Wal-Mart Stores, the world’s biggest retailer, can be a demanding customer. Its relations with clothing manufacturers in Bangladesh are especially fraught. A fire in a garment factory there left more than a hundred workers dead in November; a supplier had subcontracted work to the factory without Walmart’s knowledge, the company said. In January, Walmart warned its suppliers worldwide of a new “zero-tolerance” (PDF) policy against unauthorized subcontracting and announced factory health and safety initiatives—without providing any details about how much money, if any, it would contribute to the effort. Now, according to a report today in Women’s Wear Daily, the company also has a strategy to reduce its reliance on Bangladesh.
Bangladesh is the world’s second-biggest apparel exporter, after China, with an industry worth about $19 billion. Its labor costs are the lowest in the world, says Charles Kernaghan, executive director of the Institute for Global Labor and Human Rights. He says workers there make from 18¢ to 26¢ an hour; in China they make an average of $1.34 an hour. Kernaghan also notes that the Bangladesh Parliament is controlled by the business community, and the export processing zones by the military. “Bangladesh needs to make a giant step forward in terms of enforceable labor rights,” he says. “But when it comes to making the factories safer, this has to be up to the big retailers. It’s at least 50 percent their responsibility.”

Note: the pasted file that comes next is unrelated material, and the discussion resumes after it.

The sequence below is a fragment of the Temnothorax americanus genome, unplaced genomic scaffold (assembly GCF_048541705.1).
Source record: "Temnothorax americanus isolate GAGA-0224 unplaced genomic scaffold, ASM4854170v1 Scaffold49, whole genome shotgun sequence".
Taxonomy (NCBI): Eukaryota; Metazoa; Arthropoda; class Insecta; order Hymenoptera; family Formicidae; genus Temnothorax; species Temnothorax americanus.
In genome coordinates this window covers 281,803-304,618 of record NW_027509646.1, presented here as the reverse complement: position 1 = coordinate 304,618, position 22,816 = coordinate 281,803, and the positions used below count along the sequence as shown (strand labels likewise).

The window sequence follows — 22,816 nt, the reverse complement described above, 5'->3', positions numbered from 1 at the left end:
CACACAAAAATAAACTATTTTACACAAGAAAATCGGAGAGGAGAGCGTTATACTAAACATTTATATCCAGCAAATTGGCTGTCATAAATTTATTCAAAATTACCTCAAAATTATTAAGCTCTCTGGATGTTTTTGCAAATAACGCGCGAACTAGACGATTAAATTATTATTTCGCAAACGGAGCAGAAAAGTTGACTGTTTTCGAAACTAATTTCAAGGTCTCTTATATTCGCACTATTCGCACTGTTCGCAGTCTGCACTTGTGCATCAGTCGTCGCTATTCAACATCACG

Megan Murphy, senior manager for international corporate affairs at Walmart, said in an e-mail: “Bangladesh continues to be an important sourcing market for Wal-Mart. We welcome the opportunity to work with the respective governments, suppliers and factories to improve worker safety conditions and standards.”
If Walmart did move some of its apparel manufacturing out of Bangladesh, there are at least two other places it might go: Cambodia, where the average wage is 29¢ an hour, according to Kernaghan; and Vietnam, where workers make about 55¢ an hour. Walmart’s labor costs would go up, but it could benefit from the better infrastructure available in those countries.
Walmart could also be sending a not-so-subtle message to its suppliers in Bangladesh: You need us more than we need you.